– Explored Seattle after PASS summit

– Volunteered as PASS ambassador

What was my job?! To guide people to find what they were looking for. So what I had to scout for confused faces – offer then help – point them to places – that’s about it.

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– And tweeted a little during SQLPASS! #sqlpass rocks!

So yup – I enjoyed SQLPASS!

Cross Posted from: http://beyondrelational.com/blogs/parasdoshi/archive/2011/10/17/sqlpass-2011-was-amazing.aspx

Part 4 of “Getting started with SQL Azure” is live!

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Aim of “Getting started with SQL Azure” series is to offer you a set of brief articles that could act as a Launchpad for your to-be wonderful journey of exploring Microsoft’s cloud based database solution i.e. SQL Azure.

In this blog post, I have discussed the SQL Azure architecture. Link:

http://beyondrelational.com/blogs/parasdoshi/archive/2011/10/10/getting-started-with-sql-azure-part-4-lt-lt-paras-doshi.aspx

Just to recap:

In part 3, i have discussed:

1. Provisioning model of SQL Azure

2. Billing Model of SQL Azure

read more: Getting started with SQL Azure – Part 3 << Paras Doshi

In part 2, i have discussed:

1) How to sign up for a Free trial of windows azure (to play with SQL Azure)!

2) How to create your very first SQL Azure database (and a table too!)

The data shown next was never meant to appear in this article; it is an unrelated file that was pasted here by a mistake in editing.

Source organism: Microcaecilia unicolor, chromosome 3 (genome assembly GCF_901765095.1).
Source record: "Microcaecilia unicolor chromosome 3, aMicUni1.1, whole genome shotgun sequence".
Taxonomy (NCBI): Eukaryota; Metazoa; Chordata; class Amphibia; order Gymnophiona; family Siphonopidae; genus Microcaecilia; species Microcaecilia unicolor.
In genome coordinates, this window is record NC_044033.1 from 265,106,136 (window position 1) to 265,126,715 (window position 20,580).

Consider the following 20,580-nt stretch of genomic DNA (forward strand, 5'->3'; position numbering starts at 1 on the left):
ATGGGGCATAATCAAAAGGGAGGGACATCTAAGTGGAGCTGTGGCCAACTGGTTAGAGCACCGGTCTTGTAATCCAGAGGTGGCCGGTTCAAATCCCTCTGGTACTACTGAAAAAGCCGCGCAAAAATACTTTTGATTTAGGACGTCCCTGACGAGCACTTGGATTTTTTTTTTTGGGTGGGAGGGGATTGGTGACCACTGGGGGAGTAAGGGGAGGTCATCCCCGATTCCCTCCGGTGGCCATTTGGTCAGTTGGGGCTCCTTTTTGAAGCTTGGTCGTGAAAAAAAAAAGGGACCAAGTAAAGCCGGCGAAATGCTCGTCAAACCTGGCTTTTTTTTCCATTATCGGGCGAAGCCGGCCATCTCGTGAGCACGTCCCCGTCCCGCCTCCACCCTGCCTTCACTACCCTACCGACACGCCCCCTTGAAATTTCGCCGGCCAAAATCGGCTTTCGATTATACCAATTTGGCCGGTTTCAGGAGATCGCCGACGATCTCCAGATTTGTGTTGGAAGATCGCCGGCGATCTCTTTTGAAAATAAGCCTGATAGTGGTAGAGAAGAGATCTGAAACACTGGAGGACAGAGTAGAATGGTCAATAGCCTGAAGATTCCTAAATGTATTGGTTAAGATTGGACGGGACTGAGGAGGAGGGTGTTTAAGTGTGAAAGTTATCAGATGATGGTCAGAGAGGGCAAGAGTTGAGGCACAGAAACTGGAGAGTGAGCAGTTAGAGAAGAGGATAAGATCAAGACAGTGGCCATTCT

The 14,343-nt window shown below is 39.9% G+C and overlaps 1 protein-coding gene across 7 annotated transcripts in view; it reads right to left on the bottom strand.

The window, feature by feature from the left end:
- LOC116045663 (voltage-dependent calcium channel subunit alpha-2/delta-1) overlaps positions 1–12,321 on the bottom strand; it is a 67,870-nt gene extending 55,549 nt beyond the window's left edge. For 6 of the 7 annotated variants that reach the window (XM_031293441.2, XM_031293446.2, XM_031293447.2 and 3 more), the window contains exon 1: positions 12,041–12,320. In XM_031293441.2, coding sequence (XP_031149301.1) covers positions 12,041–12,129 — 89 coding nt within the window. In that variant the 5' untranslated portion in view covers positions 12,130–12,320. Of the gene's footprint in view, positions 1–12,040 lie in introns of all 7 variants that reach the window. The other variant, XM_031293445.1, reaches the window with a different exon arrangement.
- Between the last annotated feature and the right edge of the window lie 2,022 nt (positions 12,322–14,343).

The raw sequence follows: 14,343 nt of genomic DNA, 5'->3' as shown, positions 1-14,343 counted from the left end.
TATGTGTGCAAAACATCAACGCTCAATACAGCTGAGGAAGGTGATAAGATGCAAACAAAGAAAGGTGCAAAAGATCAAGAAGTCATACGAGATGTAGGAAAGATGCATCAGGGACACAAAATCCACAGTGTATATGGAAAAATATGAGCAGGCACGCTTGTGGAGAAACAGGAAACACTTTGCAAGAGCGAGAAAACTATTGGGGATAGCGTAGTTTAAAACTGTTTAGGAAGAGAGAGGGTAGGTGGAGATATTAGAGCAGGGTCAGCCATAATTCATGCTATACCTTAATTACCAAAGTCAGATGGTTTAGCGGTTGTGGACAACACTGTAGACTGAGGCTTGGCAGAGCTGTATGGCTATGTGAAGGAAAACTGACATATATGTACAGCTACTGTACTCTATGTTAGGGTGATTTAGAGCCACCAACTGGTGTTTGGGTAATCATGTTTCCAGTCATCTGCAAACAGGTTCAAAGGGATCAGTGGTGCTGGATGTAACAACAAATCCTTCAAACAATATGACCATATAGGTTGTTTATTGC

3) How to connect to SQL Azure server Via SQL server Management studio.

Read more: Getting started with SQL Azure – Part 2 << Paras Doshi

And in part 1, i have discussed

1) Where SQL Azure fits in the windows azure platform?

2) Defined SQL Azure

3) Advantages of SQL Azure

Read More: Getting started with SQL Azure – Part 1 << Paras Doshi

Joining University of Washington’s certificate in cloud computing program!

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I’ll be joining the web version of the University of Washington’s certificate in cloud computing program.

I have researched on cloud for a while now and to me, it seems like a right time to study cloud in more detail. And what’s more – it’s University of Washington and so the faculty teaching courses are top-notch. And so I hope to learn from the veterans and awesome academicians via this certificate program.

Program Information: http://www.pce.uw.edu/certificates/cloud-computing.html

 

Related posts:

http://parasdoshi.com/2011/09/27/proof-that-the-word-cloud-computing-has-replaced-distributed-computing-2/

http://parasdoshi.com/2011/08/01/presented-on-what-mobile-devices-plus-cloud-computing-mean-for-the-real-world-at-ignite-ahmedabad/

http://parasdoshi.com/2011/07/07/cloud-computing-is-awesome-defining-cloud-computing-the-urban-dictionary-style/